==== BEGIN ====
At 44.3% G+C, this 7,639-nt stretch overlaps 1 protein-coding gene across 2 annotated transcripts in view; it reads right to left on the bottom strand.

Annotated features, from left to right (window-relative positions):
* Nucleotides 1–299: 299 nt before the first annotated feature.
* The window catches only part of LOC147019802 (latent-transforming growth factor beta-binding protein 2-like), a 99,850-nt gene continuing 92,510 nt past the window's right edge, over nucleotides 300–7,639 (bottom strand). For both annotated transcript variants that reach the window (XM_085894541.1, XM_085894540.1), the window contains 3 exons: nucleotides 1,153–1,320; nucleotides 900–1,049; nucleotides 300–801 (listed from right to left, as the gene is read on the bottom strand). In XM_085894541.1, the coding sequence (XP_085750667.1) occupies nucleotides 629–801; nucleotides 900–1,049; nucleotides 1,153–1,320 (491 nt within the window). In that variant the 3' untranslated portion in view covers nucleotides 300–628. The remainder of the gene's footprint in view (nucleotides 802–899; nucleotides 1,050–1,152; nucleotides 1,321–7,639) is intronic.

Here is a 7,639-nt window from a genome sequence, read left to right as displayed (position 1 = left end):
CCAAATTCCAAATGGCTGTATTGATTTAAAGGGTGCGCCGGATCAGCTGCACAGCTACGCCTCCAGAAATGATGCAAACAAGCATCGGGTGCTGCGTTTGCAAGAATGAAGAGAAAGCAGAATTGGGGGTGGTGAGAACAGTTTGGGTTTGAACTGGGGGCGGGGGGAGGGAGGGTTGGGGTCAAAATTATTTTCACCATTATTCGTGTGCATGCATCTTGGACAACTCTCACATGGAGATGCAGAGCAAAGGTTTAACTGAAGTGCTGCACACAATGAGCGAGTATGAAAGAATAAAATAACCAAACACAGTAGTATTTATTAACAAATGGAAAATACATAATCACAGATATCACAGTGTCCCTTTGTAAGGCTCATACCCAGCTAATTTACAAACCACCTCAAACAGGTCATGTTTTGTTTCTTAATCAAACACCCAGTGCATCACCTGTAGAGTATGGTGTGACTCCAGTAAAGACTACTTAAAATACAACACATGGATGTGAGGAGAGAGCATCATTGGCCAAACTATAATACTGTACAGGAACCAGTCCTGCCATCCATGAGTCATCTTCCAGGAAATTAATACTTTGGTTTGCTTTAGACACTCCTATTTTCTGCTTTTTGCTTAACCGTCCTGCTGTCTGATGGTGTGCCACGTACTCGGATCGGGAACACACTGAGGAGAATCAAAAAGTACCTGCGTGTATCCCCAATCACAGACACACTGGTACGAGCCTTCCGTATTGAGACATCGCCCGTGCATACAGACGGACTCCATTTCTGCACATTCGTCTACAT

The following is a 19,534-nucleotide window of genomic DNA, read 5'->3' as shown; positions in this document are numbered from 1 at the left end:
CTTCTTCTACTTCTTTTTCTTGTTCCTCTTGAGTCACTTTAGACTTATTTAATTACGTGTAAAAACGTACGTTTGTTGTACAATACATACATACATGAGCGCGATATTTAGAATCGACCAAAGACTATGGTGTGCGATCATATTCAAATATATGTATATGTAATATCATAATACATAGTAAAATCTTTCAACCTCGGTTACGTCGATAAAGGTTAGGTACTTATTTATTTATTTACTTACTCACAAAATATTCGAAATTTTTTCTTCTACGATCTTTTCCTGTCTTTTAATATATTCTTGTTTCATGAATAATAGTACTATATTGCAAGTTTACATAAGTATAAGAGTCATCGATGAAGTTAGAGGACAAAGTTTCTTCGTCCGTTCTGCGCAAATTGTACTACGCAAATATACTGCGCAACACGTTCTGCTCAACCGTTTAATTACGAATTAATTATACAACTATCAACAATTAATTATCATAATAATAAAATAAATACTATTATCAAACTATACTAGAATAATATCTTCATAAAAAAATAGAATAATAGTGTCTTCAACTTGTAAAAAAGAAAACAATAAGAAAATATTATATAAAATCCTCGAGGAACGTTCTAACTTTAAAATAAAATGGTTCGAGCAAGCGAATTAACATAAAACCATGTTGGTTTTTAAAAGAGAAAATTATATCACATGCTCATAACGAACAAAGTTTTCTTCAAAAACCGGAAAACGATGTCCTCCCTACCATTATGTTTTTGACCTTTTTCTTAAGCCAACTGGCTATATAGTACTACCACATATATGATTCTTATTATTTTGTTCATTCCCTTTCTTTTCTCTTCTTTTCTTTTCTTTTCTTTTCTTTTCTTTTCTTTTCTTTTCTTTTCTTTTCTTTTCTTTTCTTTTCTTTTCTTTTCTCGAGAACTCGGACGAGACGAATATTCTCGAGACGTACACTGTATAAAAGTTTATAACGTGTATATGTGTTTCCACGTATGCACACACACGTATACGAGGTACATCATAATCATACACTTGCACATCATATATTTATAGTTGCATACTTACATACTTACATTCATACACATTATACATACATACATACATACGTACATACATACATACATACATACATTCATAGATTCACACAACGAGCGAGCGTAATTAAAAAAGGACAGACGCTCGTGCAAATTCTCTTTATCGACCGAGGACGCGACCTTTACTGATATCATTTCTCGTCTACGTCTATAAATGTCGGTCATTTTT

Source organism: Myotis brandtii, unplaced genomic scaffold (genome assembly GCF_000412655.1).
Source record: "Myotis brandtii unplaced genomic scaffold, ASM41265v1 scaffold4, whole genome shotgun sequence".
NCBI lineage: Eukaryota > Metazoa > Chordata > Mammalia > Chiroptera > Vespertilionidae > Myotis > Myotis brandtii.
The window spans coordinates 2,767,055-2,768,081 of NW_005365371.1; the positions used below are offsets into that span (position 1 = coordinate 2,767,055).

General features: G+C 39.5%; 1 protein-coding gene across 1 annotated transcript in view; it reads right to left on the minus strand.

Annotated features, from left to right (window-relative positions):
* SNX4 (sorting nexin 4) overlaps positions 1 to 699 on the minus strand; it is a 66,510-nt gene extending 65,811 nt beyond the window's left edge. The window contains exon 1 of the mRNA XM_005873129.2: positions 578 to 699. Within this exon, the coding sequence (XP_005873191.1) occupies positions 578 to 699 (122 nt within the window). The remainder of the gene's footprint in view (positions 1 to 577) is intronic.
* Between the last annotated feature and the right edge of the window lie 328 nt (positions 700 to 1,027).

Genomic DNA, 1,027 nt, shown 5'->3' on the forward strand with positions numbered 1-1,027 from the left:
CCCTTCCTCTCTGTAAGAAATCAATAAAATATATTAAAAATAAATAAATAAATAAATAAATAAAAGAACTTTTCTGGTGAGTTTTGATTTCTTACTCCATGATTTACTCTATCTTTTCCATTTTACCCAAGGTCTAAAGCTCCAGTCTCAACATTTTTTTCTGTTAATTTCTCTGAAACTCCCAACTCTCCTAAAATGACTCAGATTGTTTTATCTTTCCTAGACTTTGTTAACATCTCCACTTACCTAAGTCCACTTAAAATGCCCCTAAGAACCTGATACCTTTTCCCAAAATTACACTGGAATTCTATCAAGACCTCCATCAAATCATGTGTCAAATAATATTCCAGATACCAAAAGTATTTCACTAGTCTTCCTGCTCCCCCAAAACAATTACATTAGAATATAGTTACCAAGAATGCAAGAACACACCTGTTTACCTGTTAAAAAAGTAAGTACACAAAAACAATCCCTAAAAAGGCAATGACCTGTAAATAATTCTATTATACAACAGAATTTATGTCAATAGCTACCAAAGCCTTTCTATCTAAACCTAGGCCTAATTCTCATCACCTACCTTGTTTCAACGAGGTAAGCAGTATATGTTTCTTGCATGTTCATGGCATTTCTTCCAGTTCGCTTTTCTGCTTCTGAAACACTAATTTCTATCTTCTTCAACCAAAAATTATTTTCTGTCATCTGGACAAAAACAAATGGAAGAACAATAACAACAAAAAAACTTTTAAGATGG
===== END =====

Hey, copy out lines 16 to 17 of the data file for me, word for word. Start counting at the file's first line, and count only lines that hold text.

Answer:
* Between the last annotated feature and the right edge of the window lie 328 nt (positions 700 to 1,027).

Genomic DNA, 1,027 nt, shown 5'->3' on the forward strand with positions numbered 1-1,027 from the left: